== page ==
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Posts Tagged ‘legacy’

A Beautiful Legacy

Abby reading to Melanie and Myra

A few months ago we learned that a dear friend’s cancer had returned full force and that unless there was a miracle, she only had a short time to live. Abby had just come to see us—she’d lost little of her vibrancy. She was still pushing a heavy mower around the yard and canning food. It was hard to believe that she was dying. So hard to accept.

A month later we went to visit her. I brought some soup and sandwiches and we planned on a short visit so we didn’t tire her. It stunned us to see how weak she’d become in such a short amount of time. Abby had reclined in her chair while we visited. Her nausea made it impossible to keep food down.

She walked to the door when we left, leaning against the wall for support. I hugged her tightly and we cried together. This might be the last time I see her, I thought—and it was. I talked to her once more by phone. Her voice was raspy and weak, but she was still thankful—thankful for medication that took most of the pain away, thankful for the care of her daughters and the love of family and friends, thankful for a full life and good Saviour.

I knew Abby when I was a child. She played the organ at the little white church that my grandparents went to. She had a bright smile—especially for children. Her family moved away, but we reconnected when I became a mother.

In the spring of 2005 we moved to a cabin on the Day property in Vanderhoof while Kevin built us a house nearby. Before that time the Days were our friends, but in the seven months we lived with them they became family.

It was probably the most difficult season of my life. We had four children under 5 in a 16’x16’ cabin. My youngest two children were six-month old twins with undiagnosed allergies. I often only got three hours of sleep a night. But it was also a season with some of my best memories. I got to be on the receiving end of Abby’s servant heart.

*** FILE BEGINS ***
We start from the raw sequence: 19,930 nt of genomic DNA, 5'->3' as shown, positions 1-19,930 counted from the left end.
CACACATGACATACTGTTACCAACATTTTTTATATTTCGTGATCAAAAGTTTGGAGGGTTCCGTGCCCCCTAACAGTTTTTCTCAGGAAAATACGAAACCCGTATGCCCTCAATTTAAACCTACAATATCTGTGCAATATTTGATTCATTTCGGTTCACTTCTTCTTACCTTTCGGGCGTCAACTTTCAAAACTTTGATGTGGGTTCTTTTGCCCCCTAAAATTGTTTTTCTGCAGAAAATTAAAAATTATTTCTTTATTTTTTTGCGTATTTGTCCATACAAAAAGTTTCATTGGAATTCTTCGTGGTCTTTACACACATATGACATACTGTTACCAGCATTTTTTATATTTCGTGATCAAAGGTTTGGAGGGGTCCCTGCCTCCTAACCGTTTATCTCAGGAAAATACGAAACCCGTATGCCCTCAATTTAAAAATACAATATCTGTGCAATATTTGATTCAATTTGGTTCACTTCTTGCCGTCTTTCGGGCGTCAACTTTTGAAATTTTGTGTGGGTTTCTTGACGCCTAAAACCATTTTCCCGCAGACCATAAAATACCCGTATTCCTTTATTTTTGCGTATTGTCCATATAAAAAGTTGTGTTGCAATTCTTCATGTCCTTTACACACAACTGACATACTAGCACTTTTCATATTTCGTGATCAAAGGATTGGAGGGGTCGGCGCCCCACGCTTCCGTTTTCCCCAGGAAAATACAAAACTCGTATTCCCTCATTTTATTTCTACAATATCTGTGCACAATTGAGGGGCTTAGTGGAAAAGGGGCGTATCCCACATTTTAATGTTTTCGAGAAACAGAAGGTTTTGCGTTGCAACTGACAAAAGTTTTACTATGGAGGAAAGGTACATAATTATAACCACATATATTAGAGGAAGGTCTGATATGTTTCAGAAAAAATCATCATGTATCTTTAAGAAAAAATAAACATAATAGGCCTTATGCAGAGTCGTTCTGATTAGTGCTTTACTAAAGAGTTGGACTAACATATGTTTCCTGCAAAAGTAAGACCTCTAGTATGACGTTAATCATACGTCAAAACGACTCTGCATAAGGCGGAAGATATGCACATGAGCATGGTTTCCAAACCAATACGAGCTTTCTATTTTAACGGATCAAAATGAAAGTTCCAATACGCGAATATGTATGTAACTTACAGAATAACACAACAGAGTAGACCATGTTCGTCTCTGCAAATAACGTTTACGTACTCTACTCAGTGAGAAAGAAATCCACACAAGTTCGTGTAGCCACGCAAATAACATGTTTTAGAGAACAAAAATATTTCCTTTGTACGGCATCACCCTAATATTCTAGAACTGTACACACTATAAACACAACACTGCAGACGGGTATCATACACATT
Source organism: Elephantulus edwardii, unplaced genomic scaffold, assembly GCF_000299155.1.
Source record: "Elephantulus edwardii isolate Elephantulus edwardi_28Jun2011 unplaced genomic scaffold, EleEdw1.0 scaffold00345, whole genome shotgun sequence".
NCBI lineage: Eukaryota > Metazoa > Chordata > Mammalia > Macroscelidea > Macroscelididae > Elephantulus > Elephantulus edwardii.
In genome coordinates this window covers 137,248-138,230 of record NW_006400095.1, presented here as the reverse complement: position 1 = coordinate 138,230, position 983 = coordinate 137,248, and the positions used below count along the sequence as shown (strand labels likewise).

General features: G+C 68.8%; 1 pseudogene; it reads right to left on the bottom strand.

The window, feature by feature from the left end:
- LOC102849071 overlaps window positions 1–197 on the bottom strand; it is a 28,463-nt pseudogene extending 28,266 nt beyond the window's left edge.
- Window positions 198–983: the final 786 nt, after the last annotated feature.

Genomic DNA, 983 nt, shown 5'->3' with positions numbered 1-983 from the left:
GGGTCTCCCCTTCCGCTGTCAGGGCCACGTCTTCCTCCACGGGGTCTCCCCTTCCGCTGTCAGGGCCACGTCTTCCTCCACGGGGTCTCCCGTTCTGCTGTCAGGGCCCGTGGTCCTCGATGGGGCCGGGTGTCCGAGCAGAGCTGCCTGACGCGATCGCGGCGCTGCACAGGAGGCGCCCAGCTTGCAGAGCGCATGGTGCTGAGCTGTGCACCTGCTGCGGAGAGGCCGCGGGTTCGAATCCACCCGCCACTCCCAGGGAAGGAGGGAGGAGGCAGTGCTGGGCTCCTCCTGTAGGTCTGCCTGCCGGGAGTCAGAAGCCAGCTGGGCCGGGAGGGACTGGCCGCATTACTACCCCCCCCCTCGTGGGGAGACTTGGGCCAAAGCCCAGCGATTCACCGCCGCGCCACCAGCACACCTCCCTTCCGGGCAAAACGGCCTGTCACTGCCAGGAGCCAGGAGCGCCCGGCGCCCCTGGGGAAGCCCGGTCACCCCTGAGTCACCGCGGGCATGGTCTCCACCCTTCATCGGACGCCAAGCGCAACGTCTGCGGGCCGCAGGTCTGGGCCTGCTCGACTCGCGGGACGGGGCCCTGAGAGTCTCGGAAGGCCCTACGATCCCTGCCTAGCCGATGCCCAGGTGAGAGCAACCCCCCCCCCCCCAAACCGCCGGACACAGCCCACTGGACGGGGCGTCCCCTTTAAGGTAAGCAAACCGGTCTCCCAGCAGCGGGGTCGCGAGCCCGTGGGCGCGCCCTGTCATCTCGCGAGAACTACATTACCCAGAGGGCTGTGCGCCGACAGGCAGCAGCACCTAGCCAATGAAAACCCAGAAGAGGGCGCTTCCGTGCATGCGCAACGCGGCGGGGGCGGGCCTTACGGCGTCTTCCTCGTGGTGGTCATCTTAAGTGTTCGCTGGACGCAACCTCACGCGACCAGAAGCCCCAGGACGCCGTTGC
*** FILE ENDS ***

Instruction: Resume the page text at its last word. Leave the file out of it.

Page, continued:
Our family of six had supper in their home three times a week. We bathed in their home. Abby’s son, Josh, helped to build our house, and Abby did our laundry.

She didn’t have a dryer, so she hung all of our laundry by hand on a wooden rack that she hoisted with ropes and pulleys where it could dry out of the way.  Every week Abby washed our clothes, folded them, and returned them to me with a beautiful smile on her face.

Many afternoons, my children and I would join the Days for their afternoon tea time. We’d sit in their bright kitchen and enjoy Bengal Spice tea and hot-out-of the oven molasses bread smeared with butter. It was a time of great conversation and lots of laughter.

Abby loved my children like they were grandchildren. She enjoyed them and spoke with love to them. She would take them into her lap and read to them. I found myself emulating her in tone. Being around her made me kinder and more patient as a mother.

Soon after we moved into our own house, the Days moved to Prince George. But Abby and I continued our friendship. We didn’t talk on the phone often, but when we did it was always for well over an hour. And she never stopped encouraging me. Every time we talked she shared relevant Bible verses and gave me some deeper insight into relating to my growing family.

It’s impossible to know just how much Abby’s gentle spirit, encouragement, and example has impacted my life as a mother, daughter, sister, wife, and friend, but I know that her influence has permeated my life in every area.